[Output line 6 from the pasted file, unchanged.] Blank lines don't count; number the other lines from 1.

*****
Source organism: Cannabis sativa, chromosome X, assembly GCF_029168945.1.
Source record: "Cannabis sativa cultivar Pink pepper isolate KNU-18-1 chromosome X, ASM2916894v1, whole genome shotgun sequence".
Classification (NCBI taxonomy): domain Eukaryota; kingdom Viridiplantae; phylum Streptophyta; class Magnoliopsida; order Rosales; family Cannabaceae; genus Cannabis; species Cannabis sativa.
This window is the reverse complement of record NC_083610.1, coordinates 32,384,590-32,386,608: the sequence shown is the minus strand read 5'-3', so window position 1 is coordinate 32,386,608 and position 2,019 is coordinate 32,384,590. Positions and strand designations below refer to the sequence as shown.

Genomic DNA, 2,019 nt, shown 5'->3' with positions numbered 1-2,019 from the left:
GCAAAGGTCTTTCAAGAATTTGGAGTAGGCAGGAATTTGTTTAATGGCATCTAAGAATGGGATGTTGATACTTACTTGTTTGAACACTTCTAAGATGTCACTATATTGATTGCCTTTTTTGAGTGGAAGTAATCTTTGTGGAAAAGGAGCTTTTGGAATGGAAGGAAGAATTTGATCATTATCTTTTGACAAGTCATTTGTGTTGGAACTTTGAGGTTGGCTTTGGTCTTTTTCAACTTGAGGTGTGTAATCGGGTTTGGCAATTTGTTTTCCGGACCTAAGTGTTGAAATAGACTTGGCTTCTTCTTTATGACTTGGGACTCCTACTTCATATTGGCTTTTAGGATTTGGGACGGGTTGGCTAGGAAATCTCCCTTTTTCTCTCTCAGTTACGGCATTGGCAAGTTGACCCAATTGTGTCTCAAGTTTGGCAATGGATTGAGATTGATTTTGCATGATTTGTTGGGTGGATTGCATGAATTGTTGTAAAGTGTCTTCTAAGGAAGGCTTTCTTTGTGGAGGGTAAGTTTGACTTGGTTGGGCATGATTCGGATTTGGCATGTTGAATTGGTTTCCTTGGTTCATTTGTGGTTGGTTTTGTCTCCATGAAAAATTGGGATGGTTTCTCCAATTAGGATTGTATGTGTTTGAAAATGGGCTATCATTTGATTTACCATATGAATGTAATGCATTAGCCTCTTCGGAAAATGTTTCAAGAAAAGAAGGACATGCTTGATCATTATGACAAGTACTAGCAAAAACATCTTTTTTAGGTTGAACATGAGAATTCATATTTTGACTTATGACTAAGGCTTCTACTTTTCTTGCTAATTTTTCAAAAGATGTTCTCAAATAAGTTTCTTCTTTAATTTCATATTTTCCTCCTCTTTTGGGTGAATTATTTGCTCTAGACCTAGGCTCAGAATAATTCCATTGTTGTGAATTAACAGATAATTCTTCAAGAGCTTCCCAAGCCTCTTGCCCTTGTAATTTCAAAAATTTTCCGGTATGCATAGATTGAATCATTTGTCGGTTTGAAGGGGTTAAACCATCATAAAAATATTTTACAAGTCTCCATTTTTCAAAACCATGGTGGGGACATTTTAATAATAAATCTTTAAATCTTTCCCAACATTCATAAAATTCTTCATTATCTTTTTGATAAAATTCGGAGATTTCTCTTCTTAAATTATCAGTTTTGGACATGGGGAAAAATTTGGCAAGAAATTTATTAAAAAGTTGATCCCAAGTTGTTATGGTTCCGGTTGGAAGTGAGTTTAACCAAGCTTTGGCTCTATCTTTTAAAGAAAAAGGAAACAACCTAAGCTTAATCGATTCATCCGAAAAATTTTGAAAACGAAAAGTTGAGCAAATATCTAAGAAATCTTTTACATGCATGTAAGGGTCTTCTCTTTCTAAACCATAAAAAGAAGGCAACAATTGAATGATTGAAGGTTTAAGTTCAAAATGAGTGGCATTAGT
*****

GCAAAGGTCTTTCAAGAATTTGGAGTAGGCAGGAATTTGTTTAATGGCATCTAAGAATGGGATGTTGATACTTACTTGTTTGAACACTTCTAAGATGTCACTATATTGATTGCCTTTTTTGAGTGGAAGTAATCTTTGTGGAAAAGGAGCTTTTGGAATGGAAGGAAGAATTTGATCATTATCTTTTGACAAGTCATTTGTGTTGGAACTTTGAGGTTGGCTTTGGTCTTTTTCAACTTGAGGTGTGTAATCGGGTTTGGCAATTTGTTTTCCGGACCTAAGTGTTGAAATAGACTTGGCTTCTTCTTTATGACTTGGGACTCCTACTTCATATTGGCTTTTAGGATTTGGGACGGGTTGGCTAGGAAATCTCCCTTTTTCTCTCTCAGTTACGGCATTGGCAAGTTGACCCAATTGTGTCTCAAGTTTGGCAATGGATTGAGATTGATTTTGCATGATTTGTTGGGTGGATTGCATGAATTGTTGTAAAGTGTCTTCTAAGGAAGGCTTTCTTTGTGGAGGGTAAGTTTGACTTGGTTGGGCATGATTCGGATTTGGCATGTTGAATTGGTTTCCTTGGTTCATTTGTGGTTGGTTTTGTCTCCATGAAAAATTGGGATGGTTTCTCCAATTAGGATTGTATGTGTTTGAAAATGGGCTATCATTTGATTTACCATATGAATGTAATGCATTAGCCTCTTCGGAAAATGTTTCAAGAAAAGAAGGACATGCTTGATCATTATGACAAGTACTAGCAAAAACATCTTTTTTAGGTTGAACATGAGAATTCATATTTTGACTTATGACTAAGGCTTCTACTTTTCTTGCTAATTTTTCAAAAGATGTTCTCAAATAAGTTTCTTCTTTAATTTCATATTTTCCTCCTCTTTTGGGTGAATTATTTGCTCTAGACCTAGGCTCAGAATAATTCCATTGTTGTGAATTAACAGATAATTCTTCAAGAGCTTCCCAAGCCTCTTGCCCTTGTAATTTCAAAAATTTTCCGGTATGCATAGATTGAATCATTTGTCGGTTTGAAGGGGTTAAACCATCATAAAAATATTTTACAAGTCTCCATTTTTCAAAACCATGGTGGGGACATTTTAATAATAAATCTTTAAATCTTTCCCAACATTCATAAAATTCTTCATTATCTTTTTGATAAAATTCGGAGATTTCTCTTCTTAAATTATCAGTTTTGGACATGGGGAAAAATTTGGCAAGAAATTTATTAAAAAGTTGATCCCAAGTTGTTATGGTTCCGGTTGGAAGTGAGTTTAACCAAGCTTTGGCTCTATCTTTTAAAGAAAAAGGAAACAACCTAAGCTTAATCGATTCATCCGAAAAATTTTGAAAACGAAAAGTTGAGCAAATATCTAAGAAATCTTTTACATGCATGTAAGGGTCTTCTCTTTCTAAACCATAAAAAGAAGGCAACAATTGAATGATTGAAGGTTTAAGTTCAAAATGAGTGGCATTAGT